Typically Dutch food,drinks etc. :
The pinnacle of Dutch cuisine: take a kilo of potatoes, boil them to a pulp, add some vegatables , mash the mixture even further .
Do you know what peas look like after they've been cooked for half a day? No? Then you have never seen 'snert', the ugly looking, but surprisingly tasty Dutch pea soup. Best eaten in wintertime
Erwtensoep, also called "snert", is the Dutch version of pea soup. It is a thick stew of green split peas, different cuts of pork, celeriac or stalk celery (Apium graveolens var. dulce), onions, leeks, carrots, and often potato. Slices of rookworst (Dutch smoked sausage) are added a few minutes before serving. The soup, which is traditionally eaten during the winter, is emblematic of Dutch cuisine. The thick consistency of the Dutch pea soup is often described as that "..you should be able to stand a spoon upright in a good pea soup".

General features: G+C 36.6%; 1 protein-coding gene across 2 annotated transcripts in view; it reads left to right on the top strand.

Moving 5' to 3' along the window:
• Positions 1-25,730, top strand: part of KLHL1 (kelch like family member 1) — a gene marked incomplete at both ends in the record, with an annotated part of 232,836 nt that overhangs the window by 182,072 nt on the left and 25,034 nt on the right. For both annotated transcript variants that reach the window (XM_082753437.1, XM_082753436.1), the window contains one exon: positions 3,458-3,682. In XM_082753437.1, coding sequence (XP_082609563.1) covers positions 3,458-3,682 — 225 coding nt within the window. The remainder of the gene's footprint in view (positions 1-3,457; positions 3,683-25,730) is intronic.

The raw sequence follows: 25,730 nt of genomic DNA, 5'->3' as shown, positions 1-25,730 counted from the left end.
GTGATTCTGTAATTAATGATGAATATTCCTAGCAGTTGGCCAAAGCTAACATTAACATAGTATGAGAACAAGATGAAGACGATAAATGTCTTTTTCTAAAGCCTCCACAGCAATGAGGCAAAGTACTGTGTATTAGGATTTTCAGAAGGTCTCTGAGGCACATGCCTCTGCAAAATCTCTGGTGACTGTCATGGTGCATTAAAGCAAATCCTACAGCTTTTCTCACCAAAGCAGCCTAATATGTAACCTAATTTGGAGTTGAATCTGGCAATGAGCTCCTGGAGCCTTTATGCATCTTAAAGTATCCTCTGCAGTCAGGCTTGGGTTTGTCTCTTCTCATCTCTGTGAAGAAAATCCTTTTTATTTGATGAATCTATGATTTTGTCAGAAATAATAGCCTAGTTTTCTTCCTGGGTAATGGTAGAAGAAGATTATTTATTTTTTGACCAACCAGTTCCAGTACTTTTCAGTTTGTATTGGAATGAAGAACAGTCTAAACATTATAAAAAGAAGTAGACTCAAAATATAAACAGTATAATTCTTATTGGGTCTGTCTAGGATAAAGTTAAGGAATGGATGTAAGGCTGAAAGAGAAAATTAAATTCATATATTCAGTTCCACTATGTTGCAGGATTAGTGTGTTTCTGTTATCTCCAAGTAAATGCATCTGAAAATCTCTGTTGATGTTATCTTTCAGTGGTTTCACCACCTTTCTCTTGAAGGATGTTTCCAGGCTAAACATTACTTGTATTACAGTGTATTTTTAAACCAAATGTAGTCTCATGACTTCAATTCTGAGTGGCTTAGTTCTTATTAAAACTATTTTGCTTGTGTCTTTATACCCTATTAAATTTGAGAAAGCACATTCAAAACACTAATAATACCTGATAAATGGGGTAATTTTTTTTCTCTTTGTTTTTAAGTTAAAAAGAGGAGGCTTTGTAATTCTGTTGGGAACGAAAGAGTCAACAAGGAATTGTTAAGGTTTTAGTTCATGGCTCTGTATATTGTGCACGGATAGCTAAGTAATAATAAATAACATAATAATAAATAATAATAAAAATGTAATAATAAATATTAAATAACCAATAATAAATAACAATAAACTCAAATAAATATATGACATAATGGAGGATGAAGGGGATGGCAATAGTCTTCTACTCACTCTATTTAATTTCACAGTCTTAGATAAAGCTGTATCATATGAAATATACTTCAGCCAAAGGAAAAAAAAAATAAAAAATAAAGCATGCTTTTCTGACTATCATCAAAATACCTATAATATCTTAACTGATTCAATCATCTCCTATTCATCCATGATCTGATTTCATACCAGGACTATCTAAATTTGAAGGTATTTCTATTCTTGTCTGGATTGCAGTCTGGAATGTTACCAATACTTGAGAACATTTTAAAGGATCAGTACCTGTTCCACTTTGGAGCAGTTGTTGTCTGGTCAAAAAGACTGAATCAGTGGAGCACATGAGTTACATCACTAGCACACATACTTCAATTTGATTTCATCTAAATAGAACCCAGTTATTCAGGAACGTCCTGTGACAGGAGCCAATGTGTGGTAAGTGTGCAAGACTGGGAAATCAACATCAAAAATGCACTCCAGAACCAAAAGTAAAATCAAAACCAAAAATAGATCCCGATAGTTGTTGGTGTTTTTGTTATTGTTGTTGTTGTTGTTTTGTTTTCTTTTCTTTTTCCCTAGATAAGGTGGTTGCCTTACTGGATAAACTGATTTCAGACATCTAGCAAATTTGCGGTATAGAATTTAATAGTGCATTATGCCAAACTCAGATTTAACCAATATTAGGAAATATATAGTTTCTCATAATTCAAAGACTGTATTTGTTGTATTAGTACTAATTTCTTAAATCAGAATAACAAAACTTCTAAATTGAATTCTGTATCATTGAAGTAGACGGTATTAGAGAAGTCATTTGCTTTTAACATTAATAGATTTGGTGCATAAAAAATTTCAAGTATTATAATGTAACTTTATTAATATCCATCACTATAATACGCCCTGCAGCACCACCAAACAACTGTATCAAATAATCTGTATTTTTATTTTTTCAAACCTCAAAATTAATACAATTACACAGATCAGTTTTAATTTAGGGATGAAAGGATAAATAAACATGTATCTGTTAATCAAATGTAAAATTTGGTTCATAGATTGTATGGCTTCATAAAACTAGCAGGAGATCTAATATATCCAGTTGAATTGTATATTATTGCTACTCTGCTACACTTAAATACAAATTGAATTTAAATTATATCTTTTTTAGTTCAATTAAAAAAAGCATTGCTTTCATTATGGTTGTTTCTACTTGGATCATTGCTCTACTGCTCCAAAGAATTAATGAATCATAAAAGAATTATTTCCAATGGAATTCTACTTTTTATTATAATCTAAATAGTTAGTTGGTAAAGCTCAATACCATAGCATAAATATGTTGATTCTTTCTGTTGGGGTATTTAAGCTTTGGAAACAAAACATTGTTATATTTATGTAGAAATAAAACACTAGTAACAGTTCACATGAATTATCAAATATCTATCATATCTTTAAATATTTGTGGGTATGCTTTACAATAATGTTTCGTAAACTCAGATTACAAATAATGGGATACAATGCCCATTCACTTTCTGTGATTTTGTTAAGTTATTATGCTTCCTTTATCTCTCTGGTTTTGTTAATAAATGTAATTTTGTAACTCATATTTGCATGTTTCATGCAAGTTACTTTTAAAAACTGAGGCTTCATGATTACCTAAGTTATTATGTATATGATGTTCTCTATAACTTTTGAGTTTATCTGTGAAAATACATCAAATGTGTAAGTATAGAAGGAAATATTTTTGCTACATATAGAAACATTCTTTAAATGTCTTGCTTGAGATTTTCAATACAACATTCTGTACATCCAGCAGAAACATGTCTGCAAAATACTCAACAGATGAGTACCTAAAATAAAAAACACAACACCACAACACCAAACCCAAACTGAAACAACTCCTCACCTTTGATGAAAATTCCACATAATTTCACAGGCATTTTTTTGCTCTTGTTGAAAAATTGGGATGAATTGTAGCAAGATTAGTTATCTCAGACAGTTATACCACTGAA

It is customarily served with rye bread (roggebrood) and bacon, cheese or butter. The bacon is always 'katenspek', bacon which has first been cooked before being smoked. The pork and sausage from the soup can also be eaten separately on rye bread together with mustard.
Many so called 'koek en zopie' outlets, small food and drinks stalls which only spring up during winters along frozen canals, ponds and lakes in the Netherlands and cater to ice skaters, very often serve "snert" as a hearty snack.
'Fritters'. Essentially a heavy dough with lots of raisins, deep-fried in lots of oil.
To be continued...